On December 16, 2019, news broke that Seattle Seahawks wide receiver Josh Gordon had been suspended indefinitely by the NFL for violating the league’s policy on performance-enhancing substances and substances of abuse. This suspension comes just one year after his previous indefinite suspension for the same offense, and in all likelihood, this will mark the end of Gordon’s troubled NFL career.
Josh Gordon was once one of the league’s most promising young wide receivers. He caught 50 passes for 805 yards and five touchdowns in his rookie campaign in 2012, and had a breakout season in 2013 with 87 catches for 1,646 yards and nine touchdowns in 14 games. But then his troubles began, and he could never get things back on track.
Josh Gordon’s history with substance abuse
Gordon received his first suspension for violating the NFL’s drug policy in 2014. He was originally suspended for the entire season, but that suspension was reduced to 10 games. He ended up playing five games for the Cleveland Browns that season.
Josh Gordon lost the entire 2015 season due to violating the league’s substance abuse policy. He entered the NFL’s substance abuse program in an attempt to break his addiction. This attempt failed, and despite being one week away from reinstatement for the 2016 season, Gordon decided to step away from the Browns to check himself into an in-patient rehabilitation facility.
“This is the right decision for me and one that I hope will enable me to gain full control of my life and continue on a path to reach my full potential as a person,” Gordon stated in a release. “I appreciate the support of the NFL, NFLPA, the Browns, my teammates, my agent and the community through this extremely challenging process.”
Gordon was eventually reinstated by the NFL in 2017, playing the final five games of the season after missing all of 2015 and 2016. In 2018, he was traded to the New England Patriots, with whom he had played 11 games before once again being suspended indefinitely for substance abuse.
The 28-year-old was reinstated for what seemed to be his final shot in the NFL this season. And after playing six games with the New England Patriots and five games with the Seattle Seahawks, here we are again.
Gordon deserves empathy, not ridicule
Josh Gordon was a trending topic on Twitter in the hours following his suspension. Many people had the correct response to the news; sadness and empathy for this young man and his struggles with substance abuse, along with prayers and well wishes that he would find the help he so desperately needs.
Others were far less empathetic. Posting memes and jokes about getting high. Calling him weak, stupid, and far worse for costing himself millions of dollars. Declaring how easily they could go without substances if they were paid like Josh Gordon.
Sometimes jokes are used as a way to release tension or to cope with a sad situation, so not everyone trying to make light of this situation deserves to be reprimanded. But those who really think that this is a laughing matter, or that substance abuse is just something that can be shaken off, are completely wrong.
Money can’t buy freedom from addiction or depression
Josh Gordon is by all accounts an intelligent and highly-motivated young man, as was made clear in an open letter he wrote to the media in 2015. He has stated before his desire to be the greatest wide receiver in NFL history. There is nothing to indicate that Gordon isn’t deadly serious about winning his battle against substance abuse.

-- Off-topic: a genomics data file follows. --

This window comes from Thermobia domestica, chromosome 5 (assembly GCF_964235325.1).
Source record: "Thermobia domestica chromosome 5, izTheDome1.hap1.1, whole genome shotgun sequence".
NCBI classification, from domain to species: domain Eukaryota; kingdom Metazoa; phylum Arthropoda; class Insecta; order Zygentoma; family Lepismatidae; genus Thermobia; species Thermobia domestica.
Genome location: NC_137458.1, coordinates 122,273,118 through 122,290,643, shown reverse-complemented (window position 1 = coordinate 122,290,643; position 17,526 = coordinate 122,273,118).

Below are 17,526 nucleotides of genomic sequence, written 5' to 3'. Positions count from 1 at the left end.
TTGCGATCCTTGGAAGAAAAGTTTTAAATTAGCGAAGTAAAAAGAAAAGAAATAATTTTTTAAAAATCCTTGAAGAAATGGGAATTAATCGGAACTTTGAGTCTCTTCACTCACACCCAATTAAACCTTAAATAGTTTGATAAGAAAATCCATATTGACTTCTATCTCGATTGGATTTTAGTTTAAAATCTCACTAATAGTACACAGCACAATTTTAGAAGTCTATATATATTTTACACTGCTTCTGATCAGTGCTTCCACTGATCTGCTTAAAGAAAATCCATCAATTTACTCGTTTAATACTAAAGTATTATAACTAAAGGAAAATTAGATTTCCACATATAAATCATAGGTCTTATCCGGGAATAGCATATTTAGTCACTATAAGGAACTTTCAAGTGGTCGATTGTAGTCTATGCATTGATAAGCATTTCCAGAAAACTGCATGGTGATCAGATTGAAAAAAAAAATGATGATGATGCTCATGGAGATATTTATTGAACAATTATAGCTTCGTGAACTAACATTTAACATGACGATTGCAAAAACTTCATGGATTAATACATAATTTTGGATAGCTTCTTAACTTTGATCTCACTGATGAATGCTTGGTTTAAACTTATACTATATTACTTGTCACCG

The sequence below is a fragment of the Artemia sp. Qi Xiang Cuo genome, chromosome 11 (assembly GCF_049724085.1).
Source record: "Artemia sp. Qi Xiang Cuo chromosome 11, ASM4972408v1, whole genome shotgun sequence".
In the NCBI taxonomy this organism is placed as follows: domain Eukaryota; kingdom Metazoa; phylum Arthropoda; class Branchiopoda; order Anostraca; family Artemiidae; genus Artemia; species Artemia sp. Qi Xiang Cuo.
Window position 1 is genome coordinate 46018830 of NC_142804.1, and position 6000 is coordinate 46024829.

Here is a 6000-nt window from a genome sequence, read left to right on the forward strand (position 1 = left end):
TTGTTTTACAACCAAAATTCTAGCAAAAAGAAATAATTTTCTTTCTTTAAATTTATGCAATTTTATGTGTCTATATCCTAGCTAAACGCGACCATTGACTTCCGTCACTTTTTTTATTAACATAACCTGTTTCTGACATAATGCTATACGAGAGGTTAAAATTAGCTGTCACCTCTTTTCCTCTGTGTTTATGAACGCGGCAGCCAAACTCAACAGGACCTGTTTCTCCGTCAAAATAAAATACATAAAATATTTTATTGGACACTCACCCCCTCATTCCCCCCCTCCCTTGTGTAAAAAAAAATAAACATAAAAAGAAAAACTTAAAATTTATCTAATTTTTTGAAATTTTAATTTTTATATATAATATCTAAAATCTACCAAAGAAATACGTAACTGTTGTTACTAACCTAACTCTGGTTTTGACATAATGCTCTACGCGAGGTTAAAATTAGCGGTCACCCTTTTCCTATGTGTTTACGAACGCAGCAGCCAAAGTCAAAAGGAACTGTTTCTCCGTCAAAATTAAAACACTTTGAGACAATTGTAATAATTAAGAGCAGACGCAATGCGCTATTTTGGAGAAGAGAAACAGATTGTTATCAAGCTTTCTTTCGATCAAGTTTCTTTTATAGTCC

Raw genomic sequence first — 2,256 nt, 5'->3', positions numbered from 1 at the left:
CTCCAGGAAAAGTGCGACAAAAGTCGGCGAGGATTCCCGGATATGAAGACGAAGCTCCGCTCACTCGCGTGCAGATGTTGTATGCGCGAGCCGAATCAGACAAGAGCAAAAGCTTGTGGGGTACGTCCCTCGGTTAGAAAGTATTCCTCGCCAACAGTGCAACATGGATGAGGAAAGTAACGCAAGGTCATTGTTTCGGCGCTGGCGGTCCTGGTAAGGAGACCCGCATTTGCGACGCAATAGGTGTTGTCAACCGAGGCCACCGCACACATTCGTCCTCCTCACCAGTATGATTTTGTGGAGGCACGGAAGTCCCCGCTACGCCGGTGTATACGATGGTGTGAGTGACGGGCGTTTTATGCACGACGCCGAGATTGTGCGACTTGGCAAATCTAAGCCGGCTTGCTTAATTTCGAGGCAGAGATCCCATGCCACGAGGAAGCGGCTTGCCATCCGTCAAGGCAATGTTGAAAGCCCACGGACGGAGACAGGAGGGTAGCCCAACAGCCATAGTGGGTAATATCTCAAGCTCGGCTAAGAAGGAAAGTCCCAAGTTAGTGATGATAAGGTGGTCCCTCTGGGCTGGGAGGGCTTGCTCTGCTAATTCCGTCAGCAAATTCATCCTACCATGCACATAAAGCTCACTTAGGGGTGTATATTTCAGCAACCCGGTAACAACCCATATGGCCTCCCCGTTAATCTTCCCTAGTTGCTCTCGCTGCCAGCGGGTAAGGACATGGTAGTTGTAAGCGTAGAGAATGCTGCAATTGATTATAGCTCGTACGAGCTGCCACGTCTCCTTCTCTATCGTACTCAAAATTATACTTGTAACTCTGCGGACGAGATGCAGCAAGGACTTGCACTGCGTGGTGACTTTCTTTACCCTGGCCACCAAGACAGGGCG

Society has come a long way in destigmatizing mental health issues, but it still has a long way to go. If a professional athlete were to tear his ACL, return after months of rehab only to tear it again, and then eventually lose his career to that injury, no one would criticize that athlete for not trying hard enough. For not rehabbing well enough. For not taking his ACL injury seriously. Or say that if they had an ACL problem, they would just tough it out, especially for millions of dollars.
Because physical injuries are easy for anyone to understand. But when it comes to mental struggles like addiction, depression, and anxiety, people who don’t suffer from these sicknesses first hand or know someone who does don’t have a frame of reference. They can’t see the injury on instant replay. They don’t see the anguish going on behind closed doors.
Countless professional athletes and celebrities suffer from depression and substance abuse despite having all of the resources in the world at their disposal to get help. In recent years, we’ve lost comedian Robin Williams, Linkin Park singer and songwriter Chester Bennington, celebrity chef Anthony Bourdain, and fashion designer Kate Spade to suicide, just to name a few.
All brilliant, talented people with mental illnesses that they couldn’t overcome. And a stark reminder that these types of illnesses are very real, very dangerous, and should be treated with respect.
Hopefully Josh Gordon can find peace
At just 28-years-old, Josh Gordon hopefully has a long, healthy life waiting for him after football. Hopefully, he can find peace away from the game and find a breakthrough in his long and tumultuous battle with substance abuse.
“Our heart goes out to Josh to have to face this again,” Seahawks coach Pete Carroll said. “The fact that he’s up against it and all, it poses a great challenge to him. Fortunately, he’ll have the benefit of all of the league’s resources to support him and to help him, and we’ll wish him the very best in taking care of business. It was very unfortunate.”
When asked about the impact losing Gordon would have on the team, Pete Carroll responded appropriately.
“I don’t even look at it like that. He had an impact to some extent in it seemed like every game. But this isn’t about that. This is about Josh getting well and taking care of business.”
Amen. Get well, Josh.